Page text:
Less than two miles away from Robb Elementary School, where at least 19 children and two adults were killed by a mass shooter on Tuesday, the SSGT Willie de Leon Civic Center has become the epicenter for families looking for their children.
For more than 12 hours, families gathered in silence outside the center — which was serving as a polling place for the runoff election on Tuesday — waiting for updates.
At least four families told CNN that parents had been asked for DNA swabs to confirm their relationship with their children and instructed to wait for an hour for an answer.
A father, who had just received the news that his child was dead, fought back tears as several of his cousins embraced him.
A few yards away, a grandmother who had driven from San Antonio said she would not stop praying for her 10-year-old granddaughter as they waited for the results of the DNA swabs.
Inside the civic center, city workers were handing out pizza, snacks and water to families. Some parents waited in silence or were sobbing quietly as a group of children sat on the floor playing with teddy bears. Later, a group of local pastors and chaplains arrived to offer their support to the families.
Zinna Aguilera, a 61-year-old bookkeeper who lives in front of the elementary school, said she first learned about the shooting when a friend called her, asking if her granddaughter stayed home on Tuesday.
“It’s sad. You would have never imagined that this was going to happen in Uvalde, Texas. I’ve lived here 32 years, I went to this school, my sisters, my brothers, my grandkids, my daughters, everybody. If you lived in this area, you went to this school,” Aguilera says.
People in this largely Hispanic neighborhood sat outside their homes after the shooting, some with their families while others gathered with neighbors.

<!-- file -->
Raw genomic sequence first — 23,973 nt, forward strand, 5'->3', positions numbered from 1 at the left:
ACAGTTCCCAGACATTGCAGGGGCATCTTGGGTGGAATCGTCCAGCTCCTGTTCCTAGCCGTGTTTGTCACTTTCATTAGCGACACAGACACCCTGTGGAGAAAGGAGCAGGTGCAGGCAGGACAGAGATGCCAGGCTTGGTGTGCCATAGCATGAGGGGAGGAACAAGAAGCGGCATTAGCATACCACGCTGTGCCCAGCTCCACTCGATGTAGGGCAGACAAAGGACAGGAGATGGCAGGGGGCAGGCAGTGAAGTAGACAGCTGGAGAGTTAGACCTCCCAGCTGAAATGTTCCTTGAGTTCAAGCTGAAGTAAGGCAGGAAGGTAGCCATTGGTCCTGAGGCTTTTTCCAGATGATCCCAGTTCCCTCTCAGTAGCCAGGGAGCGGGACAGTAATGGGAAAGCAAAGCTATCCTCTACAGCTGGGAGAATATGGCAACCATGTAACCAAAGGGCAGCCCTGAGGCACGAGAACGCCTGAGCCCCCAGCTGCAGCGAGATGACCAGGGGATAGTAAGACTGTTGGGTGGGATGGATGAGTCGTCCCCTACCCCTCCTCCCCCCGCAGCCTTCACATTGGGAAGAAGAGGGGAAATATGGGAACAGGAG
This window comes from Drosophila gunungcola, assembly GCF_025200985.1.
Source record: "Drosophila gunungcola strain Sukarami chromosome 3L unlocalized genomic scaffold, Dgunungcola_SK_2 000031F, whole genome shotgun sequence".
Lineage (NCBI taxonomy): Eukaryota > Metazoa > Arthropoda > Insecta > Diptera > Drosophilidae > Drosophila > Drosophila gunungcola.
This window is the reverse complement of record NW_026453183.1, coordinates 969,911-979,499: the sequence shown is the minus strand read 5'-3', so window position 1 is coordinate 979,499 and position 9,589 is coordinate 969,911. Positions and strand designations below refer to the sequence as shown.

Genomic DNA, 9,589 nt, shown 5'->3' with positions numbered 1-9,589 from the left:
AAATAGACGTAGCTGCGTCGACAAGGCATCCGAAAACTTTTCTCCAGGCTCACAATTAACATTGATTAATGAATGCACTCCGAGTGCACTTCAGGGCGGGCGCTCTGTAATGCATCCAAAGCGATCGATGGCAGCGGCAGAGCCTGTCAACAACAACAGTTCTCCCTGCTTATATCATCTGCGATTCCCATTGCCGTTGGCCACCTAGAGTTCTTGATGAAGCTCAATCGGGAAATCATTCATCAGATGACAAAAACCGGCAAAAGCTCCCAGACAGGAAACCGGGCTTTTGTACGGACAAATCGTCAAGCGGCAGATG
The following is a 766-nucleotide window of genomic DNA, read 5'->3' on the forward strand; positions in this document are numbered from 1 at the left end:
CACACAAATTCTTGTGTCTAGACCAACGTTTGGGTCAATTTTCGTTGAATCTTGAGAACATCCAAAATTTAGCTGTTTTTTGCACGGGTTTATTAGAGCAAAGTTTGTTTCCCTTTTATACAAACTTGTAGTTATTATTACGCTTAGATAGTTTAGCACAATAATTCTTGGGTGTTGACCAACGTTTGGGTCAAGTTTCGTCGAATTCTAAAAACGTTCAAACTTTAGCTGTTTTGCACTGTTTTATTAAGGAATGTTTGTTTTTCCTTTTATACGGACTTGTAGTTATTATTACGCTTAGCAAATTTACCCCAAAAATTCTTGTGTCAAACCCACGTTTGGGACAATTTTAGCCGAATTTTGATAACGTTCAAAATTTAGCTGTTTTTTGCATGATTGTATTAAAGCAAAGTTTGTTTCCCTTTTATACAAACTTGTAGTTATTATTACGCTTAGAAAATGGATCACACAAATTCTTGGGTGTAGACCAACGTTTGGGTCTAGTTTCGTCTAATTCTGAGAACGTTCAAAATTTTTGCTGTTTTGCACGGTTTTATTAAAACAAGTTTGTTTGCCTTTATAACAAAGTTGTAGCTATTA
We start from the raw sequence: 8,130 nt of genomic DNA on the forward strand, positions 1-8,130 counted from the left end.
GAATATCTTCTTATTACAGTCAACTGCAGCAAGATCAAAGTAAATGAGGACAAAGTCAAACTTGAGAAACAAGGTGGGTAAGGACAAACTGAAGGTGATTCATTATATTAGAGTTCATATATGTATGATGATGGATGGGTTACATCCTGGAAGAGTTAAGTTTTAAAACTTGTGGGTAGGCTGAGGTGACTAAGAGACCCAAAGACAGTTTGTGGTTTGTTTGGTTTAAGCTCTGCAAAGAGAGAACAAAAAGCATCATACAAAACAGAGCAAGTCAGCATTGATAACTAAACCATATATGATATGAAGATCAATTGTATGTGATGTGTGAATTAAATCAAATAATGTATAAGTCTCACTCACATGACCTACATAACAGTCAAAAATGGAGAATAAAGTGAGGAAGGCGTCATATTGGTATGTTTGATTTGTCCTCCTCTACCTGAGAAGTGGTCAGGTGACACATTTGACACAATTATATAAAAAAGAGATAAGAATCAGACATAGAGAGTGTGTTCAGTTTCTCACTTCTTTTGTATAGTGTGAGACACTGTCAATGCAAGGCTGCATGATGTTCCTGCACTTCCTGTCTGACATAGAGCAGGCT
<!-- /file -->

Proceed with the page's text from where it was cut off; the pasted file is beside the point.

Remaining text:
"We’ve been in this neighborhood forever, We have cousins, brothers, sisters, nieces, nephews who live in the same streets or within a couple of blocks,” Aguilera said.
Across the street from the school, Adolfo Cruz waited for word about his 10-year-old granddaughter.
The 69-year-old air conditioning contractor answered calls from worried family members and friends while watching local and state law enforcement officers walk inside the school building.
Cruz, a cancer survivor, said he couldn’t lose hope but questioned how no school resource officers were able to stop the shooter from walking into the campus.
“Where were they (officers)? How did he get across the school fence?” Cruz said.
Adela Martinez and her husband Paul Martinez, a former city council member and former furniture store owner, spoke about the grief spreading across this town of 16,000 people.
“We are like a big family here. You can expect something like this (shooting) in big cities like New York, but in Uvalde? If this happened here, now I believe it can happen anywhere,” Adela Martinez said.